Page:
These are APIs that give you access to pre-trained models with a single REST API request As we move toward the middle, we have a new product, which I’m super excited about, that we announced earlier this year in January called AutoML It’s currently an alpha, and the first AutoML product we’ve announced is AutoML Vision So this let’s you build a custom image classification model trained on your own data without requiring you to write any of the model code As we move further to the right, towards more custom models, if you want to build your model in TensorFlow, we have a service called Cloud Machine Learning Engine to let you train and serve your model at scale Then a couple of months ago, we announced an open source project called Kubeflow This lets you run your machine learning workloads on Kubernetes And then finally, our most do-it-yourself solution is– let’s say you have a machine learning framework other than TensorFlow and you want to run it on GCP You can do this using Google Compute Engine or Google Kubernetes Engine But we don’t have tons of time today, so we’re going to focus just on three of these And let’s dive right in, starting with machine learning as an API On Google Cloud Platform, we have five APIs that give you access to pre-trained models to accomplish common machine learning tasks So they let you do things like analyzing images, analyzing videos, converting audio to text, analyzing that text further, and then translating that text I’m going to show you just two of them today So let’s start with Cloud Vision This is everything the Vision API lets you do So at its core, the Vision API provides label detection This will tell you– what is this a picture of? So for this image, it might return elephant, animal, et cetera Web deception goes one step further It will search the web for similar images And it will give you labels based on what it finds OCR stands for Optical Character Recognition This will let you find text in your images, tells you where that text is and what language it’s in Logo detection will identify common logos in an image Landmark detection will find common landmarks Crop hints will suggest crop dimensions for your photos And then explicit content detection will tell you– is this image appropriate or not This is what a request to the Vision API looks like So, again, you don’t need to know anything about how that pre-trained model works under the hood You pass it either a URL to your image in Google Cloud Storage or just the base64 encoded image, and then you tell it what types of feature detection you want to run Now, it’s just a REST API, so you can call it in any language you’d like I have an example in Python here using our Google Cloud client library for Python I create an ImageAnnotatorClient And then I run label detection and analyze the response I’m guessing many of you heard about ML Kit announced a couple days ago So if you want to use ML Kit for Firebase, you can easily call the Vision API from your Android or iOS app And this is an example of calling it in Swift So I don’t like to get too far into a talk without showing a live demo So if we could switch to the demo And what we have here is the product page for the Vision API Here we can upload images and see what the Vision API response So I’m going to upload an image here This is a selfie that I took seeing Hamilton I live in New York I was super excited to have scored tickets to Hamilton And I wanted to see what the Vision API said about my selfie So let’s see what we get back here It’s cranking Live demos, you never know how they’ll go There we go, OK So we can see that it found my face in the image So it’s able to identify where my face is, different features in my face, and it’s also able to detect emotion So we can see that joy is very likely here I was super excited to be seeing Hamilton What I didn’t notice at first about this image is that it has some text in it When I sent it to the Vision API, I didn’t even notice that there was text here, but we can see that the API, using OCR, is able to extract that Playbill text from my image And then finally in the browser, we can see the entire JSON response we get back from the Vision API So this is a great way to try out the API Before you start writing any code, upload your images in the browser, see the type of response you get back, and if it’s right for your app And I’ll provide a link to this at the end So that is the Vision API If we could go back to the slides Next, I’m gonna talk about the Natural Language API, which lets you analyze text with a single REST API request So the first thing it lets you do is extract key entities from text It also tells you whether your text is positive or negative And then if you want to get more into the linguistic details of your text, you can use the syntax analysis method And finally, the newest feature of this API is content classification It will classify your text into many of over 700 different categories that we have available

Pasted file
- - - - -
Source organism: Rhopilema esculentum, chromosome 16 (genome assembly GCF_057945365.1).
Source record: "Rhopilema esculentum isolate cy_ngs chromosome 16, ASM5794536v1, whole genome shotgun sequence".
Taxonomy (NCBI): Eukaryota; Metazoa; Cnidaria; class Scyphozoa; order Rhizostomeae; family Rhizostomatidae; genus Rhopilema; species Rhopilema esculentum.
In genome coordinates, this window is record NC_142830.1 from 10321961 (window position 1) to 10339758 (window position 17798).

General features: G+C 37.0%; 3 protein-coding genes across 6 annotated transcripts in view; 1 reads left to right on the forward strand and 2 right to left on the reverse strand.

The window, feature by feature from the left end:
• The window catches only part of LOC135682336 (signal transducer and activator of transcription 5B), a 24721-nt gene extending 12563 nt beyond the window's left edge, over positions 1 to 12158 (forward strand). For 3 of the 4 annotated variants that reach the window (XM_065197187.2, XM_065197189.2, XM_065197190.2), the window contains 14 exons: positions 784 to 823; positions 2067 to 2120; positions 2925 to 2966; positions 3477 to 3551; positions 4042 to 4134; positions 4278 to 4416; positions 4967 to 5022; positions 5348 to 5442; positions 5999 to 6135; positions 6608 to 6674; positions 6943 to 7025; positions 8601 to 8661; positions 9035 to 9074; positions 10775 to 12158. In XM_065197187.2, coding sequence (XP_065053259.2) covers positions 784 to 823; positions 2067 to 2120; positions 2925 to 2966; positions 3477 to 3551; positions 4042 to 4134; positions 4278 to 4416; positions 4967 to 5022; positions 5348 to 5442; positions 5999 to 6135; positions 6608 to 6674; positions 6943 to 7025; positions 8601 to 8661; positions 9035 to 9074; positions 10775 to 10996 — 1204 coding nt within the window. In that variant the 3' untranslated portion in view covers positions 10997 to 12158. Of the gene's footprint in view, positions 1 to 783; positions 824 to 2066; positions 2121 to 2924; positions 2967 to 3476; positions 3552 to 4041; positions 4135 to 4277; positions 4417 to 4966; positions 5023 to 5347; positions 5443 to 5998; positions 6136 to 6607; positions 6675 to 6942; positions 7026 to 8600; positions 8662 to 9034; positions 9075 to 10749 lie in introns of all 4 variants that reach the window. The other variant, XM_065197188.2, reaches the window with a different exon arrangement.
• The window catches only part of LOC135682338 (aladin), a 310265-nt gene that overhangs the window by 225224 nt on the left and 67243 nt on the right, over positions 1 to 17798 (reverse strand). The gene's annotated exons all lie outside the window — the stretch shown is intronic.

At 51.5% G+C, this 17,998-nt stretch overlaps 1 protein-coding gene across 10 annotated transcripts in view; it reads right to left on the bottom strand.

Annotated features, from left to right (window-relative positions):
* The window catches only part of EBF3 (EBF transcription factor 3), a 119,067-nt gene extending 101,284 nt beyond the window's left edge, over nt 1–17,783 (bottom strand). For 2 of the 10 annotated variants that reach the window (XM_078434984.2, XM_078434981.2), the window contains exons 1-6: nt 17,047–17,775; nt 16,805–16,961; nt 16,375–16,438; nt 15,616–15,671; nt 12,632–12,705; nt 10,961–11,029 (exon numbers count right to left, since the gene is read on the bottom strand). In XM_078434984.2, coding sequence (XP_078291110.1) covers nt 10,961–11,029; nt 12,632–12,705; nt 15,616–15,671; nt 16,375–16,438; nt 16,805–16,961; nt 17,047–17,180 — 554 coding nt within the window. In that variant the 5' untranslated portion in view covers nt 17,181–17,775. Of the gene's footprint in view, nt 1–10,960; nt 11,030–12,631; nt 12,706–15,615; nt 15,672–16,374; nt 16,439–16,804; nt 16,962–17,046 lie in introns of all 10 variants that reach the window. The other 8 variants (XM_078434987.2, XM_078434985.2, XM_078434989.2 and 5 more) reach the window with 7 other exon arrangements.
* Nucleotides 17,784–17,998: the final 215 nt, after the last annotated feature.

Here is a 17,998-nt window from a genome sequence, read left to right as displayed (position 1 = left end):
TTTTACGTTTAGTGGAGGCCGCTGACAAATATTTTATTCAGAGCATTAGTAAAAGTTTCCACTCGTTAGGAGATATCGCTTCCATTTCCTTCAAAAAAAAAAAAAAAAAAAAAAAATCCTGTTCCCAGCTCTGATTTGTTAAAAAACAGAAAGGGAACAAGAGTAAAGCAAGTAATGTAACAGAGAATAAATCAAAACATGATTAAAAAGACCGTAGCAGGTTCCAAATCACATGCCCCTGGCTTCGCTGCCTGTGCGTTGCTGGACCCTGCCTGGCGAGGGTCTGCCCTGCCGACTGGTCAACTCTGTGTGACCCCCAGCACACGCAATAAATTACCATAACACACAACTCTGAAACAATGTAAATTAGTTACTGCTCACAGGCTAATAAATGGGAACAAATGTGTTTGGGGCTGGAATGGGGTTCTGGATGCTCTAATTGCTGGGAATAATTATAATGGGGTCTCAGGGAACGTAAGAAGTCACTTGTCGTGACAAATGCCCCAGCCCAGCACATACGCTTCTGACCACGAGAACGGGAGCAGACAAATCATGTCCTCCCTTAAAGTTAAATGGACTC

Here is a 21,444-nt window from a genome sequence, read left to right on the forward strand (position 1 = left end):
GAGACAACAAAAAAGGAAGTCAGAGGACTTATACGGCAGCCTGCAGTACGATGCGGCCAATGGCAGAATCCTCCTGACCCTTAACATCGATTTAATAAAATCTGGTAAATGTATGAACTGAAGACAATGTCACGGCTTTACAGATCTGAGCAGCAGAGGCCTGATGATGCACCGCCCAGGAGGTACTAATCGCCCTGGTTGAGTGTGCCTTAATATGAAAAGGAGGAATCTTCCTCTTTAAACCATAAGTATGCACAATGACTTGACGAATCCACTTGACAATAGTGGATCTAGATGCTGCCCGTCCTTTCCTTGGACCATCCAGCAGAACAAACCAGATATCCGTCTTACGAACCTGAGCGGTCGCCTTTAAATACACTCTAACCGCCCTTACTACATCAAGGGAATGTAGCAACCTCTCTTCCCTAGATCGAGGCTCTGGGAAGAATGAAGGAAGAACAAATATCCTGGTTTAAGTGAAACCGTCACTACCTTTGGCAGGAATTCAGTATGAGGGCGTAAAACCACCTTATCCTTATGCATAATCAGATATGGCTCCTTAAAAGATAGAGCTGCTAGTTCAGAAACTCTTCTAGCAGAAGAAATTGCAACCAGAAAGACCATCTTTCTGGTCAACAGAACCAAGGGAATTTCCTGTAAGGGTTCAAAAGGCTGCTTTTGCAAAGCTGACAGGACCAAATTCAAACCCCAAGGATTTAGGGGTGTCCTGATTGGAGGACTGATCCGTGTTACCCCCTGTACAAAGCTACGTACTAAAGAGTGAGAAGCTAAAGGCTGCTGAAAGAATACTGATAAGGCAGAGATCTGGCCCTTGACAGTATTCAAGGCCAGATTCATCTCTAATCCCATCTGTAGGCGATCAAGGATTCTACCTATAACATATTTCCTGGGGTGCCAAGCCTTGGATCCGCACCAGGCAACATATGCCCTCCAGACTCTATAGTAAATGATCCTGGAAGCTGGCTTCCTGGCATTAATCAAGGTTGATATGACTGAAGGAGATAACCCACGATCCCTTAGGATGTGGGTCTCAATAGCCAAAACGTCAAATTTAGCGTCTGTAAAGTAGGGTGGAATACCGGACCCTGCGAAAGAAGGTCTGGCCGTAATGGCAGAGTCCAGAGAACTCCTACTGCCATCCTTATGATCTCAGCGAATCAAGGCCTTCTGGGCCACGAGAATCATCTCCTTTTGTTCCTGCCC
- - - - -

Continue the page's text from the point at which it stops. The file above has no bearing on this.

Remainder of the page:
Here is some Python code to call the Natural Language API It’s going to look pretty similar to the Vision API code we saw on the previous page And again, we don’t need to know anything about how this model works We just send it our text and get back the result from the model Now, let’s jump to a demo of the Natural Language API So again, this is our products page for the Natural Language API And here we can enter text directly in this textbox and see what the Natural Language API responds So I’m going to say, “I loved Google I/O, but the ML talk was just OK.” We’ll see what it says This is a review I might find on a session And let’s say that I didn’t want to go through all the sessions, but I wanted to extract key entities and see what the sentiment was So we can see here it’s extracted two entities, Google I/O and ML talk, and we get a score for each entity The score is a value from negative one to one that’ll tell us overall how positive or negative is a sentiment in this entity So Google I/O got 0.8, almost fully positive We even get a link to the Wikipedia page for Google I/O And then ML talk got a neutral score right in the middle of zero because it was just OK We also get the aggregate sentiment for this sentence And we can also look at the syntax and details, see which words depend on other words, get the parts of speech for all the words in our text And then if our text was longer than 20 words, we can make use of this content categorization feature, which you can also try right in the browser And you can see a list of all the categories that are available for that So that is the Natural Language API If we could go back to the slides So I’m gonna talk briefly about some companies that are using these APIs in production Giphy is a website that lets you search for GIFs and share them across the web They use the Vision API’s optical character recognition feature to add search by text functionality to all of their GIFs So as you know, lots of GIFs have text in them Before they used the Vision API, you couldn’t search by text, and now they’ve dramatically increased the accuracy of their search results Hearst is a large publishing company And they’re using the Natural Language API’s content categorization method across over 30 of their media properties to categorize their news articles Descript is a new app that lets you transcribe meetings and interviews And they’re using the Speech API for that transcription So all of these three companies are using just one API We have also seen a lot of examples of companies combining different machine learning APIs So Seenit is a crowd source video platform that got thousands of videos uploaded daily, so they have no time to manually tag those videos So they’re using a combination of Video Intelligence, Vision, Speech, and Natural Language to automatically tag all of that video content that they’re seeing on the platform Maslo is a new mobile app It’s an audio journaling app So you can enter your journal entries through audio And they’re using the Speech API to transcribe that audio And then they’re using the Natural Language API to extract key entities, give you some insights about your journal entries, and they’re doing all that processing with Cloud Functions and storing the data in Firestore So that is the Natural Language API So all of the products I talked about so far have kind of abstracted that model for you And a lot of times when I present on the APIs, people ask me, those APIs sounds great, but what if I want to train them on my own custom data? So we have this new product that I mentioned, called AutoML Vision It’s currently an alpha, so you need to be whitelisted to use it This lets you train an image classification model on your own image data And this is best seen with a demo, so I’m gonna introduce it first So for this demo, let’s say that I’m a meteorologist Maybe I work at a weather company And I want to predict weather trends and flight plans from images of clouds So the obvious next question is, can we use the cloud to analyze clouds? And as I’ve learned, there’s many, many different types of clouds, and they all indicate different weather patterns So when I first started thinking about this demo, I thought, maybe I should try the Vision API first and see what I get back So as humans, if we look at these two images, it’s pretty obvious to us that these are completely different types of clouds The Vision API, we wouldn’t expect it to know specifically what type of cloud these images are It was trained across a wide variety of images to recognize all sorts of different products, categories, but nothing as specific as cloud types for these images So you can see, even for these images of obviously different clouds, we get back pretty similar labels–